Malawi’s newly-elected President Peter Mutharika on Thursday named half of his 20-member cabinet, nearly a month after chaotic elections that brought him to office.
Mutharika, who two weeks ago tapped former finance minister Goodall Gondwe to resume his position, has brought back several other old faces, including Henry Mussa as labour minister and Jean Kalilani to take care of health.
In a pre-dawn announcement, the president picked another former minister, George Chaponda, to man the ministry of foreign affairs and international co-operation.
The four once served as ministers in the 2004 and 2009 cabinets of Mutharika’s sibling, Bingu wa Mutharika, who died in office in 2012.
New faces in the cabinet include Francis Kasaira who is taking care of transport and public works, and Kondwani Nankhumwa in information, tourism and civic education.
Others are Emmanual Fabiano who was assigned the education, science and technology portfolio, and Allan Chiyembekeza who will be responsible for agriculture and irrigation.
Grace Obama Chiumia was given the ministry of youth, sports and culture, while lawyer Samuel Tembenu is the new justice and constitutional affairs minister.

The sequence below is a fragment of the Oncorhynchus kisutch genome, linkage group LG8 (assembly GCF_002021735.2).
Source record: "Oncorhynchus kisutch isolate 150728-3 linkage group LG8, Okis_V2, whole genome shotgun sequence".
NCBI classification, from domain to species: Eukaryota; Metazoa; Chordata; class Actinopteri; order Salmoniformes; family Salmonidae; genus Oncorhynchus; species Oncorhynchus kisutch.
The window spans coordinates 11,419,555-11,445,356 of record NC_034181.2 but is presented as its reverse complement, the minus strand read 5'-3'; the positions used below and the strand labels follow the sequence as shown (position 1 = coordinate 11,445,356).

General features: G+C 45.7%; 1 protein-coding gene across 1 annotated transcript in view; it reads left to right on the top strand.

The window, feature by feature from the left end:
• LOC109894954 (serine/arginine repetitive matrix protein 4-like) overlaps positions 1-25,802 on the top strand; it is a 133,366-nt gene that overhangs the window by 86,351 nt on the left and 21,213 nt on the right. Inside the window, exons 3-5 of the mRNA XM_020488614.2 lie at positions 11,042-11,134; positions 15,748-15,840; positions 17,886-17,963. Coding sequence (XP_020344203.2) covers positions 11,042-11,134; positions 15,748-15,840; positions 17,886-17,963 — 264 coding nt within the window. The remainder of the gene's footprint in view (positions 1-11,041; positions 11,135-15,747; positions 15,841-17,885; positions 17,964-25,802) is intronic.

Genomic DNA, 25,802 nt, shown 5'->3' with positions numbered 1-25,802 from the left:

The ministers will be sworn in on Thursday morning.
Mutharika had come under growing criticism over the delay in appointing his cabinet.
A presidential spokesperson, Justice Mponda, told the media that the rest of the 20-member cabinet will be announced at the weekend.
Mutharika has pledged a slimmer cabinet in a bid to cut costs in the southern African nation, which depends heavily on donor inflows to keep the agriculture-powered economy afloat.
The 78-year-old finance minister Gondwe, a former official at the International Monetary Fund, is credited with helping fuel an economic boom during the early years of Mutharika’s late brother’s leadership.
Gondwe, who was expected to present Malawi`s budget this month, as is traditional, will now do so in September to allow for wider consultation after donors suspended $150m in aid last year after the looting of state coffers in the so-called Cashgate scandal.